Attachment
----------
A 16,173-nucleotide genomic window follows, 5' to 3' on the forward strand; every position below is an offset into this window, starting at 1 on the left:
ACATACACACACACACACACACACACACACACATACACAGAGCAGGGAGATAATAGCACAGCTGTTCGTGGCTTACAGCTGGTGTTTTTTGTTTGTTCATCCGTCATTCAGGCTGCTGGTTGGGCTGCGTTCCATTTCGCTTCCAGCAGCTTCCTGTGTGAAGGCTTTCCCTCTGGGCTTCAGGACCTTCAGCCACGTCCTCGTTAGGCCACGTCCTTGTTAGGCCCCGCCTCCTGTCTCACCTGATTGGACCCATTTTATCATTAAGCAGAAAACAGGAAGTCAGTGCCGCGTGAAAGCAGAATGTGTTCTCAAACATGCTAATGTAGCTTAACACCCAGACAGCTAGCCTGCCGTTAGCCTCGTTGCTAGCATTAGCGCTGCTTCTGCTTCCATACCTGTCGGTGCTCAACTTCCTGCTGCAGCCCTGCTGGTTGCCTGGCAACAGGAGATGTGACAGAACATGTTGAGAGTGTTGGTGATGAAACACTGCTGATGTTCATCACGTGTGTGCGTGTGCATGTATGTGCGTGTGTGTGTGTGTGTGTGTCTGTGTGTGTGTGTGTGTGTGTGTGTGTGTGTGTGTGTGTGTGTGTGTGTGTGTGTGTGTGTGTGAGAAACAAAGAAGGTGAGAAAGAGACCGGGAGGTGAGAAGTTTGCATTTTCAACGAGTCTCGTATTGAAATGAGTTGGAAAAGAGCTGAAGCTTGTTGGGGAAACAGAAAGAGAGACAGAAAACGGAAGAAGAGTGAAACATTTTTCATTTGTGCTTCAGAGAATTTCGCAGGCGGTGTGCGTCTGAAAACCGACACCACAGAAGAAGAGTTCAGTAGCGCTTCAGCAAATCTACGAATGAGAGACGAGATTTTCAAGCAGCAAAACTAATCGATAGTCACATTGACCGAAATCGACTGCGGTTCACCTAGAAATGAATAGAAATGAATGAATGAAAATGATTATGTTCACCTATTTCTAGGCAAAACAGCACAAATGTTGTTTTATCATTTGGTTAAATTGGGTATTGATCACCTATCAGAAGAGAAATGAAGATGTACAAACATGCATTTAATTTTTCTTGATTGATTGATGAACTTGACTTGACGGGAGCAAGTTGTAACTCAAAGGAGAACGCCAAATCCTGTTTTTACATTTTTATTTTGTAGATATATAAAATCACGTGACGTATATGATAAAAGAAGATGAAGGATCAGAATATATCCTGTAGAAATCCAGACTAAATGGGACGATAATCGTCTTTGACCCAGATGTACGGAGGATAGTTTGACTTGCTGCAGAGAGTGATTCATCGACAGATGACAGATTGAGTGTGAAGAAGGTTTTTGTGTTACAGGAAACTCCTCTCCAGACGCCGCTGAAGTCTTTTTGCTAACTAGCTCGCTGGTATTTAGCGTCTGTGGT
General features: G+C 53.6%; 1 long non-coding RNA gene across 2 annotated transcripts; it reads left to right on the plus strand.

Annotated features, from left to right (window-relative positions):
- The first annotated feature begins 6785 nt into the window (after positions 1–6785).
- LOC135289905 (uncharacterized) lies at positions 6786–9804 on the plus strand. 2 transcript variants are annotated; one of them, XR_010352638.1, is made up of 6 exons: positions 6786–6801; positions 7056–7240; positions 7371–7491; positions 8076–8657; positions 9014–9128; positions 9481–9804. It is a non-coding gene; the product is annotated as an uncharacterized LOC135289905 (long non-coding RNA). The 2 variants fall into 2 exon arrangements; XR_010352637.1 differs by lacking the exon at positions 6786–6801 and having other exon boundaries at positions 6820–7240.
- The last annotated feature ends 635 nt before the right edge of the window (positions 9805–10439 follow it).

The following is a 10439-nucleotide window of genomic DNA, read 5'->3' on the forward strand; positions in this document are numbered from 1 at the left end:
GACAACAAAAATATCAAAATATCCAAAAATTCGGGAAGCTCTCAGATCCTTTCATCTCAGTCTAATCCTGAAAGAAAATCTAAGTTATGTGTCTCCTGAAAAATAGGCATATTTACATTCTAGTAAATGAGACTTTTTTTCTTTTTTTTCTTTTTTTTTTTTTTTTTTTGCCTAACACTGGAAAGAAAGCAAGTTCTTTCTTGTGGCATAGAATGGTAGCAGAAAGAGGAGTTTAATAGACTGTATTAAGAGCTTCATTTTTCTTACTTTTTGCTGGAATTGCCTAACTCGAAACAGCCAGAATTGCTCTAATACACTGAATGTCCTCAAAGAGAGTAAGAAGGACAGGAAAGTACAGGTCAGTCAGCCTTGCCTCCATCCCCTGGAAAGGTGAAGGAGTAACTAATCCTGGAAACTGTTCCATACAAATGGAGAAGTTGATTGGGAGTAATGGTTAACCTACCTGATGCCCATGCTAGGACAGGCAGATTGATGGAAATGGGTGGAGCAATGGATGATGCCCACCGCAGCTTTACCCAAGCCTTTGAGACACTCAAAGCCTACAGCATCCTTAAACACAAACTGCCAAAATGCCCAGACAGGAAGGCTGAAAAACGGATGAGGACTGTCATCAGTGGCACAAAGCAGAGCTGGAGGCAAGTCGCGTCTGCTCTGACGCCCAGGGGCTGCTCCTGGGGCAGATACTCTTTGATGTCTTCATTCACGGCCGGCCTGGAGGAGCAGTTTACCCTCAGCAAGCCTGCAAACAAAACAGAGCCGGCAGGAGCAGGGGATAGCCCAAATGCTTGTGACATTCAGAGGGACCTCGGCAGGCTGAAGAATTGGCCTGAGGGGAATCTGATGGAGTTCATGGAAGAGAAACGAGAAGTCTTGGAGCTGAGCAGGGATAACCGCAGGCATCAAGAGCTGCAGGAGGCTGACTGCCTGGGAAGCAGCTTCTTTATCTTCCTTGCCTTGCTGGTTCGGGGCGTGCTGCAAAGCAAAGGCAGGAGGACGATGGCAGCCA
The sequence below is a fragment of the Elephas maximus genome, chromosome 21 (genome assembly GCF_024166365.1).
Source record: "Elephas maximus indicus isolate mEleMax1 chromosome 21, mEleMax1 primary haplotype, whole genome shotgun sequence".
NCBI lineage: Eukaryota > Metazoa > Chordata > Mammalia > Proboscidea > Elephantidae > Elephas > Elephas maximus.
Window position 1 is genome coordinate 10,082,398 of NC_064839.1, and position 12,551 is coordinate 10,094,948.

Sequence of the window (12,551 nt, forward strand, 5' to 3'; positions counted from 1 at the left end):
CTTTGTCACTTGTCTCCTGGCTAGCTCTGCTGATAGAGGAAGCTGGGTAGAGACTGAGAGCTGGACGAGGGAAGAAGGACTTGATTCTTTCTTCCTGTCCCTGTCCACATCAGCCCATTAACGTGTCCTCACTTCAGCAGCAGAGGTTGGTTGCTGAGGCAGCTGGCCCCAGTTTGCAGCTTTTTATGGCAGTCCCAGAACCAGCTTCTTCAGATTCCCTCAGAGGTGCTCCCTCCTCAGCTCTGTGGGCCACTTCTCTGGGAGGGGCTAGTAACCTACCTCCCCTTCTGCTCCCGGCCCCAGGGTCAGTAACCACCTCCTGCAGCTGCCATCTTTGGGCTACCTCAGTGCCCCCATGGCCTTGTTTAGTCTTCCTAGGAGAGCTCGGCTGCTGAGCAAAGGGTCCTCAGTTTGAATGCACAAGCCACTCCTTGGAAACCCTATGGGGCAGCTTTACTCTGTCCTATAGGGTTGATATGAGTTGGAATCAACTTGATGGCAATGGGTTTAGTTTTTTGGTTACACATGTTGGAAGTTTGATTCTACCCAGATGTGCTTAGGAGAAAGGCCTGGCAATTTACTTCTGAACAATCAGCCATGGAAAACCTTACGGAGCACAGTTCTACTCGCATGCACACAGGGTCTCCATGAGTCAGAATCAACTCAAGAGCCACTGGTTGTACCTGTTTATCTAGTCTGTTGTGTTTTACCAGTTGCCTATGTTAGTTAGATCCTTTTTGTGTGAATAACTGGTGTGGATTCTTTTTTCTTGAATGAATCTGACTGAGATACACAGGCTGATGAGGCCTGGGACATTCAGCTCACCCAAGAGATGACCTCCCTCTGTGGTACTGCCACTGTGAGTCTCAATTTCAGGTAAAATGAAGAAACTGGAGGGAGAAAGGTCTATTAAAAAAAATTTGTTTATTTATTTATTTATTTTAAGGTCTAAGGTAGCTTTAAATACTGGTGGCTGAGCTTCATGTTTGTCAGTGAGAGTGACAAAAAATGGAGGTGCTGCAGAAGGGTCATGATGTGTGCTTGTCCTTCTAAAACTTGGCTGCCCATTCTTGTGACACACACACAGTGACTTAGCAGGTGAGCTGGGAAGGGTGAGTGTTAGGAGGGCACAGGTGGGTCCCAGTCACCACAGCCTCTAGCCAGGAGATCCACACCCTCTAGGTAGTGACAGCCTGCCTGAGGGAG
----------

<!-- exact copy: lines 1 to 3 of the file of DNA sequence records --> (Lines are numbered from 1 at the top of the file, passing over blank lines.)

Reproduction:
A 16,173-nucleotide genomic window follows, 5' to 3' on the forward strand; every position below is an offset into this window, starting at 1 on the left:
ACATACACACACACACACACACACACACACACATACACAGAGCAGGGAGATAATAGCACAGCTGTTCGTGGCTTACAGCTGGTGTTTTTTGTTTGTTCATCCGTCATTCAGGCTGCTGGTTGGGCTGCGTTCCATTTCGCTTCCAGCAGCTTCCTGTGTGAAGGCTTTCCCTCTGGGCTTCAGGACCTTCAGCCACGTCCTCGTTAGGCCACGTCCTTGTTAGGCCCCGCCTCCTGTCTCACCTGATTGGACCCATTTTATCATTAAGCAGAAAACAGGAAGTCAGTGCCGCGTGAAAGCAGAATGTGTTCTCAAACATGCTAATGTAGCTTAACACCCAGACAGCTAGCCTGCCGTTAGCCTCGTTGCTAGCATTAGCGCTGCTTCTGCTTCCATACCTGTCGGTGCTCAACTTCCTGCTGCAGCCCTGCTGGTTGCCTGGCAACAGGAGATGTGACAGAACATGTTGAGAGTGTTGGTGATGAAACACTGCTGATGTTCATCACGTGTGTGCGTGTGCATGTATGTGCGTGTGTGTGTGTGTGTGTGTCTGTGTGTGTGTGTGTGTGTGTGTGTGTGTGTGTGTGTGTGTGTGTGTGTGTGTGTGTGTGTGTGAGAAACAAAGAAGGTGAGAAAGAGACCGGGAGGTGAGAAGTTTGCATTTTCAACGAGTCTCGTATTGAAATGAGTTGGAAAAGAGCTGAAGCTTGTTGGGGAAACAGAAAGAGAGACAGAAAACGGAAGAAGAGTGAAACATTTTTCATTTGTGCTTCAGAGAATTTCGCAGGCGGTGTGCGTCTGAAAACCGACACCACAGAAGAAGAGTTCAGTAGCGCTTCAGCAAATCTACGAATGAGAGACGAGATTTTCAAGCAGCAAAACTAATCGATAGTCACATTGACCGAAATCGACTGCGGTTCACCTAGAAATGAATAGAAATGAATGAATGAAAATGATTATGTTCACCTATTTCTAGGCAAAACAGCACAAATGTTGTTTTATCATTTGGTTAAATTGGGTATTGATCACCTATCAGAAGAGAAATGAAGATGTACAAACATGCATTTAATTTTTCTTGATTGATTGATGAACTTGACTTGACGGGAGCAAGTTGTAACTCAAAGGAGAACGCCAAATCCTGTTTTTACATTTTTATTTTGTAGATATATAAAATCACGTGACGTATATGATAAAAGAAGATGAAGGATCAGAATATATCCTGTAGAAATCCAGACTAAATGGGACGATAATCGTCTTTGACCCAGATGTACGGAGGATAGTTTGACTTGCTGCAGAGAGTGATTCATCGACAGATGACAGATTGAGTGTGAAGAAGGTTTTTGTGTTACAGGAAACTCCTCTCCAGACGCCGCTGAAGTCTTTTTGCTAACTAGCTCGCTGGTATTTAGCGTCTGTGGT
General features: G+C 53.6%; 1 long non-coding RNA gene across 2 annotated transcripts; it reads left to right on the plus strand.